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W/. R. Billy Wilkerson

The Reporter

W. R. (Billy) Wilkerson published the first issue of the Hollywood Reporter on September 3, 1930. This periodical reported on movies, studios and celebrities. Billy Wilkerson became one of the town's most colorful and controversial figures. He began each issue with an editorial entitled "Tradeviews," which exposed corrupt studio practices. It went on to become one of the most widely read daily columns in the industry. The publisher also used hard-ball tactics to solicit advertising. Studios were being blackmailed into giving their support. If they refused, he ordered a editorial blackouts on all their material.  This included press releases to film reviews. The corporate moguls eventually banded together to deal with The Reporter. They stopped all  advertising support and deprived him of news from their studios.  After a while, the studios and Wilkerson buried the hatchet. His first venture onto the Sunset Strip was the Vendome.

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Café Trocadero

In the early 1930’s the La Boheme restaurant, on the Sunset Strip, went out of business.  Billy Wilkerson, who was the publisher of the Hollywood Reporter, bought the building and stored his liquor supply in the basement.  Someone suggested that he open a nightclub/restaurant and he decided to do so. After performing a significant remodel job on the building the Café Trocadero was ready to open.

The official opening of the Trocadero was held on September 17, 1934, to a much anticipating crowd. Among the opening night revelers were Joe Schenck, Peggy Fears, the Gene Markleys (Joan Bennett) Carl Laemmle Jr., Ida Lupino, George Raft, Virginia Hill, Pat DiCicco, Sally Blanc, the Daryl Zanucks and and a lot more.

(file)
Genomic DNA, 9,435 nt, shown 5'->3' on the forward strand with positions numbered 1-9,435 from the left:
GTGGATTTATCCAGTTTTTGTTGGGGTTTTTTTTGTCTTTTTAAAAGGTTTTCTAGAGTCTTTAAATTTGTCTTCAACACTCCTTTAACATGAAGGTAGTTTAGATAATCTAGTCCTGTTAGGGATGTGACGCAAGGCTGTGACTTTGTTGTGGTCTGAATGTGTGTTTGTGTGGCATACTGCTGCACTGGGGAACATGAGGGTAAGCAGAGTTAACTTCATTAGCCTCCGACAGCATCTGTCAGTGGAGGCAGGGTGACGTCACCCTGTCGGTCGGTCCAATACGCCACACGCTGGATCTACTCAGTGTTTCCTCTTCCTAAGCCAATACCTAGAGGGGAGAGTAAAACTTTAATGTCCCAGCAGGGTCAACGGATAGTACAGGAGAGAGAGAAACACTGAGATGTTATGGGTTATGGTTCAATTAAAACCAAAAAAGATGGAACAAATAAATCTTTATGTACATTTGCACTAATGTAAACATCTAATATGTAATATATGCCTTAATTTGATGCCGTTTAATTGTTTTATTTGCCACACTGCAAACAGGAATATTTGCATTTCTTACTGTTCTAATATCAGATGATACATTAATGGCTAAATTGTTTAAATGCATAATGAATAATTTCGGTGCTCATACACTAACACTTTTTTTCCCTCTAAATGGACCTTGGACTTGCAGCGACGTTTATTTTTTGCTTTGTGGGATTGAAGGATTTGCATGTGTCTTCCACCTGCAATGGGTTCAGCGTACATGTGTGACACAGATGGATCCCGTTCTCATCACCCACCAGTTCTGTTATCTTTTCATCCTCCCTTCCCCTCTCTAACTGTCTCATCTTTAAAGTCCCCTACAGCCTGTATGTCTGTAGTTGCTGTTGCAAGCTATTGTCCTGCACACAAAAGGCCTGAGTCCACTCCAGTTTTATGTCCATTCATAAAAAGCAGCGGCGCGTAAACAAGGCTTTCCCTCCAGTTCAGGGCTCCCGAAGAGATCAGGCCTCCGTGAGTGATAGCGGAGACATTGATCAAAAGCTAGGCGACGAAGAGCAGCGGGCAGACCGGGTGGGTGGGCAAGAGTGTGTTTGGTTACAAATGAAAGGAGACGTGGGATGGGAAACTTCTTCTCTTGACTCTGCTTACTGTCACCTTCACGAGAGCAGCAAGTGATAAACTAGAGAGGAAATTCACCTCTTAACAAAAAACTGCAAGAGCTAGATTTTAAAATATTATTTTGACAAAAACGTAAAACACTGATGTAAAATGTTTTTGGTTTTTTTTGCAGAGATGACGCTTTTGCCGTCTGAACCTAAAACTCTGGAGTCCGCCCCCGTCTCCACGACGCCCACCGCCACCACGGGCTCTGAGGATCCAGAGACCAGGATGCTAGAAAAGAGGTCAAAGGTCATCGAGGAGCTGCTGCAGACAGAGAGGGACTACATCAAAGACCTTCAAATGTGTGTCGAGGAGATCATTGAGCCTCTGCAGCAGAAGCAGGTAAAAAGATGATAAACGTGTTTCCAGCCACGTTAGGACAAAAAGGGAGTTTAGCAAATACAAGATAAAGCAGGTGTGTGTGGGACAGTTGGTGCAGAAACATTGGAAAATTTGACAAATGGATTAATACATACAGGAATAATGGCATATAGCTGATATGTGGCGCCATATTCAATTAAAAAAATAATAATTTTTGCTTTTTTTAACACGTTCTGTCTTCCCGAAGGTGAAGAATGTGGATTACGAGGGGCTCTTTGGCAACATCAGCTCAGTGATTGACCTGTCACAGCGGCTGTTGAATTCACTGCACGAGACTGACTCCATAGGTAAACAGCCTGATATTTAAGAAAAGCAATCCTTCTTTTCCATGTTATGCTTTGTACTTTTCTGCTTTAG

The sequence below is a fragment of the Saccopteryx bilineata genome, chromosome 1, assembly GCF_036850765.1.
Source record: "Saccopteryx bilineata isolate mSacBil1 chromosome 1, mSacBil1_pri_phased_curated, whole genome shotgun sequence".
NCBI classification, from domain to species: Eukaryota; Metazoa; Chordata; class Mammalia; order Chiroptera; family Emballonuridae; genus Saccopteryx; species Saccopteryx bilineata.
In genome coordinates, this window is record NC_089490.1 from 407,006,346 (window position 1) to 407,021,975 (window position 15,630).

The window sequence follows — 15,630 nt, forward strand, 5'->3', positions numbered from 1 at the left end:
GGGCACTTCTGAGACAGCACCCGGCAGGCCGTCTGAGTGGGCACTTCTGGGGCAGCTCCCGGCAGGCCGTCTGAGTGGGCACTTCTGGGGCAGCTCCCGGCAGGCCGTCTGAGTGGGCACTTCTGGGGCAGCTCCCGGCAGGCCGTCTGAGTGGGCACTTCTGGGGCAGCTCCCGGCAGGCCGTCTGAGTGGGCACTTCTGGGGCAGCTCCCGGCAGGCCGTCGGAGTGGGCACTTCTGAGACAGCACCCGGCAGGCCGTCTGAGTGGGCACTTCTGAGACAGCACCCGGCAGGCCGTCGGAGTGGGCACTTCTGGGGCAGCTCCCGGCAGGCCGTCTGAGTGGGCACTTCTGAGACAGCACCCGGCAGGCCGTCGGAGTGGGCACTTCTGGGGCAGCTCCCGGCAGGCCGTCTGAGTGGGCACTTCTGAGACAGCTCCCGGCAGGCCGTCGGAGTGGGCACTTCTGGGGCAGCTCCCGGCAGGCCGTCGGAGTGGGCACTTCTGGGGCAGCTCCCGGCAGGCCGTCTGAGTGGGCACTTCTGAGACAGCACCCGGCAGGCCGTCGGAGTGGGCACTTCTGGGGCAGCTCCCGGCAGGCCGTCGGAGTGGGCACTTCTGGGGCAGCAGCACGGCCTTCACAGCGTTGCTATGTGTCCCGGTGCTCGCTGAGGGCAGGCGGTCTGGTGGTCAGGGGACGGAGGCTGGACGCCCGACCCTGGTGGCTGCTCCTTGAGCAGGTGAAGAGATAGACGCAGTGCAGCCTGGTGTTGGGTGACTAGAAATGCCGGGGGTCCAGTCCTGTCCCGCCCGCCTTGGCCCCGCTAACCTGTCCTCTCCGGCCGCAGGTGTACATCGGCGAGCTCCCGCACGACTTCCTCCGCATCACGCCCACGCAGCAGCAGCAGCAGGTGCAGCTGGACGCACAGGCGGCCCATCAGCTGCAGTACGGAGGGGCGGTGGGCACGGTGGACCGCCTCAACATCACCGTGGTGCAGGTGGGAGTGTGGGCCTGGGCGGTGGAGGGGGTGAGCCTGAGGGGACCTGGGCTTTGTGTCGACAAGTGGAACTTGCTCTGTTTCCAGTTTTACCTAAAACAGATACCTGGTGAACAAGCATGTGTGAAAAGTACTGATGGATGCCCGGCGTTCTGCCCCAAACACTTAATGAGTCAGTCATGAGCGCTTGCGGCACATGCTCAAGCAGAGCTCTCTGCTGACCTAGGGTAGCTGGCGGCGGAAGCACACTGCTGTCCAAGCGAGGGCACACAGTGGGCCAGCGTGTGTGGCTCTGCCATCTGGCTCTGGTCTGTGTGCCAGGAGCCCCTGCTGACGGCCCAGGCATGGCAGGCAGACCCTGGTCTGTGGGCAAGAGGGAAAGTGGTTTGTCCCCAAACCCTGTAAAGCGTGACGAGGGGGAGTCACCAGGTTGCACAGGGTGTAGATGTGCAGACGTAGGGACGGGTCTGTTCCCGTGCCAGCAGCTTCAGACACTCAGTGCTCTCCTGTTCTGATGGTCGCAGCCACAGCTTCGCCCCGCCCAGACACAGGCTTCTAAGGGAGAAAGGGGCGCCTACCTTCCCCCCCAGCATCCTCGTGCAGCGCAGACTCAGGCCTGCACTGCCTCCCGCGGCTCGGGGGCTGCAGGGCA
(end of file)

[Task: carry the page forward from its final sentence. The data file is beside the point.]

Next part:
In late 1936, Cafe Trocadero was completely remodeled to the delight of its many patrons. Apparently, for some reason, Wilkerson wanted to sell the Troc but as of August 1937, there were no buyers. Finally, he found a buyer in the late 1930s.

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Ciro’s

After selling the Cafe Trocadero, Billy Wilkerson went down the Sunset Strip and opened the Ciro’s nightclub in late 1940..  Because of his following, at the Café Trocadero, Ciros’s became an immediate success with the Hollywood elite. Post premiere parties, benefits and birthday parties were all celebrated there. Every celebrity wanted to be seen there and it was a treasure trove for Hollywood gossip and writings. The latest nightclub naturally was became the source for leading columnist, and Hedda Hopper and Louella Parsons camped out many an evening to inform the public of Veronica Lake's alcoholic bouts, who Judy Garland was palling around with, and the clothes worn by Hollywood's finest.  After a few years, Wilkerson sold the nightclub and opened a new restaurant called LaRue.

The largest collection of Hollywood nightclubs is on the hollywoodphotographs.com web site.

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